Reuters Fauxtography Alert: Spreading Hamas Propaganda With Fake Power Outage Photos

Photos Posted Below the Fold

The Jerusalem Post caught another fauxtography scam out of the mideast this week. It appears that Hamas legislators have staged fake power outages to illustrate how oppressed they are for the benefit of journalists. The Journalists were treated to a photo op of the Hamas legislators sitting in their halls of power surrounded by burning candles in rooms with curtains drawn. The scene was set to show how they have had their power cut by the eeeevil Jews. Only problem is, midday sunlight can clearly be seen against the curtains. So, the candles were unnecessary. All they had to do was open the curtains and they would be able to see just fine. Obviously Reuters (and others) allowed Hamas to manipulate the facts. But that didn't seem to bother any of these so-called journalists who were quite happy to go along.

The Jerusalem Post says of the fauxtography incident:

On at least two occasions this week, Hamas staged scenes of darkness as part of its campaign to end the political and economic sanctions against the Gaza Strip, Palestinian journalists said Wednesday.

In the first case, journalists who were invited to cover the Hamas government meeting were surprised to see Prime Minister Ismail Haniyeh and his ministers sitting around a table with burning candles.

In the second case on Tuesday, journalists noticed that Hamas legislators who were meeting in Gaza City also sat in front of burning candles.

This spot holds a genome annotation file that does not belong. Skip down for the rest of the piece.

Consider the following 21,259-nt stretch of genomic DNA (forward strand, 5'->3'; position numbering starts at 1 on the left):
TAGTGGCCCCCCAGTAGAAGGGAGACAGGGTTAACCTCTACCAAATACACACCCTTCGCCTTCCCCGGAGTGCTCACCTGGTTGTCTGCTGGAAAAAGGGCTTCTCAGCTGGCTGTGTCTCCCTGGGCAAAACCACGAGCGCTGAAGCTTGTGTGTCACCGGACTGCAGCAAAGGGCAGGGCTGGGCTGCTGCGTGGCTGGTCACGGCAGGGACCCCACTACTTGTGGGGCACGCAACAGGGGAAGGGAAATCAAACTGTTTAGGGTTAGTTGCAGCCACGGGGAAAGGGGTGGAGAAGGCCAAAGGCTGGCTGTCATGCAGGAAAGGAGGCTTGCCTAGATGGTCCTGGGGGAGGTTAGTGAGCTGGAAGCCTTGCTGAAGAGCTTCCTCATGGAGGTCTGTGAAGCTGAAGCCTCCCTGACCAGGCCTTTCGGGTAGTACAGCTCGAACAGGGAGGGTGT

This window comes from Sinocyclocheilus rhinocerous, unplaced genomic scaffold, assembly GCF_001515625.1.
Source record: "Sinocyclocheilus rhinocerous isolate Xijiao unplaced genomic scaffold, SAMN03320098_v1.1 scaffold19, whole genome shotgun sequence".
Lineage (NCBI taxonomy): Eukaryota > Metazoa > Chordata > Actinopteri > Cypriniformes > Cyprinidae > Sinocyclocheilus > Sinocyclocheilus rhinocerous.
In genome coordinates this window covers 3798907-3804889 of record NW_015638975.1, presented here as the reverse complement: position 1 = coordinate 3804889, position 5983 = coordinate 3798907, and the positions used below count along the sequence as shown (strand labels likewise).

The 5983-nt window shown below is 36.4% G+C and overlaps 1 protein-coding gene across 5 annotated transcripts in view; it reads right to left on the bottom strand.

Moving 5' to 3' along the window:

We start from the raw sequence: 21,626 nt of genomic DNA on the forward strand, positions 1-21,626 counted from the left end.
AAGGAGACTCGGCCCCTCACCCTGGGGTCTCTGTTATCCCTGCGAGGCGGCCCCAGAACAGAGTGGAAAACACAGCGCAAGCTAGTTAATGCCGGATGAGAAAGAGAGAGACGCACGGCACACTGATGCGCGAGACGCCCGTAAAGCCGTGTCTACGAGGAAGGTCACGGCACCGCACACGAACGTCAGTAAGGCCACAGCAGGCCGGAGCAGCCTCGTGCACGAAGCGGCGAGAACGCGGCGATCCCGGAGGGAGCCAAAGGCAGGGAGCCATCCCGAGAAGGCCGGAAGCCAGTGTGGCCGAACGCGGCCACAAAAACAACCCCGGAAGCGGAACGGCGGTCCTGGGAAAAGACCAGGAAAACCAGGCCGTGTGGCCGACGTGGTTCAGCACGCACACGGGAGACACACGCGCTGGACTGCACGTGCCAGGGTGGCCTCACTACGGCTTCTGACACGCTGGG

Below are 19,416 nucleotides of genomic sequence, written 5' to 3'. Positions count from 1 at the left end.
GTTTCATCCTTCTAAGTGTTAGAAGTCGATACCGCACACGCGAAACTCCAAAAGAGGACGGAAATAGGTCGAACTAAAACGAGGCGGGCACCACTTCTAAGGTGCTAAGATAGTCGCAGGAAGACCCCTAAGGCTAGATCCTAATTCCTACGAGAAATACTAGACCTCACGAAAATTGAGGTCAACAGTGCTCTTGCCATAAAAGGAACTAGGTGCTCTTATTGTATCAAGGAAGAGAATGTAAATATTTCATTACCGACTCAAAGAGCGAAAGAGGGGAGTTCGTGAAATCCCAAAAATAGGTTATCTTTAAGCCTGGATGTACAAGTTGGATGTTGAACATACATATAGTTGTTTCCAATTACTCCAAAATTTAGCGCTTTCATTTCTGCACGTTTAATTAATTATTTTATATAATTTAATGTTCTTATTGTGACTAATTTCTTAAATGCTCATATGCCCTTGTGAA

Oh, the humanities. But wait, Hamas was only pretending they needed candles...

But some of the journalists noticed that there was actually no need for the candles because both meetings were being held in daylight.

Like I said, Reuters went on ahead and published these photos as if there was nothing at all amiss.

And as NRO says of the incident:

And more fun with Big Media propagandists: During a soi-disant Israeli "power cut", Palestinians are forced to hold a parliamentary session by candlelight. Alas, even with the curtains drawn, the blazing sunlight keeps peeping through.

These photographs were taken by Mohammed Salem of Reuters and Hatem Moussa of the Associated Press. If neither of these organizations wish to comment, perhaps some of the ethics panjandrums at America's journalism schools would like to weigh in.

Here are the photos along with the misleading tag lines that Reuters tagged onto them. You can clearly see the sunlight behind the curtains:

Palestinian lawmakers attend a parliament session in candlelight during a power cut in Gaza January 22, 2008. REUTERS/Mohammed Salem

Palestinian lawmakers attend a parliament session in candlelight during a power cut in Gaza January 22, 2008. Israel agreed to allow some fuel, medicine and food into the Hamas-run Gaza Strip on Tuesday, at least temporarily easing a blockade that has plunged much of the territory into darkness and sparked international protests. REUTERS/Mohammed Salem (GAZA)

Palestinian lawmakers attend a parliament session in candlelight during a power cut in Gaza January 22, 2008. Israel agreed to allow some fuel, medicine and food into the Hamas-run Gaza Strip on Tuesday, at least temporarily easing a blockade that has plunged much of the territory into darkness and sparked international protests. REUTERS/Mohammed Salem (GAZA)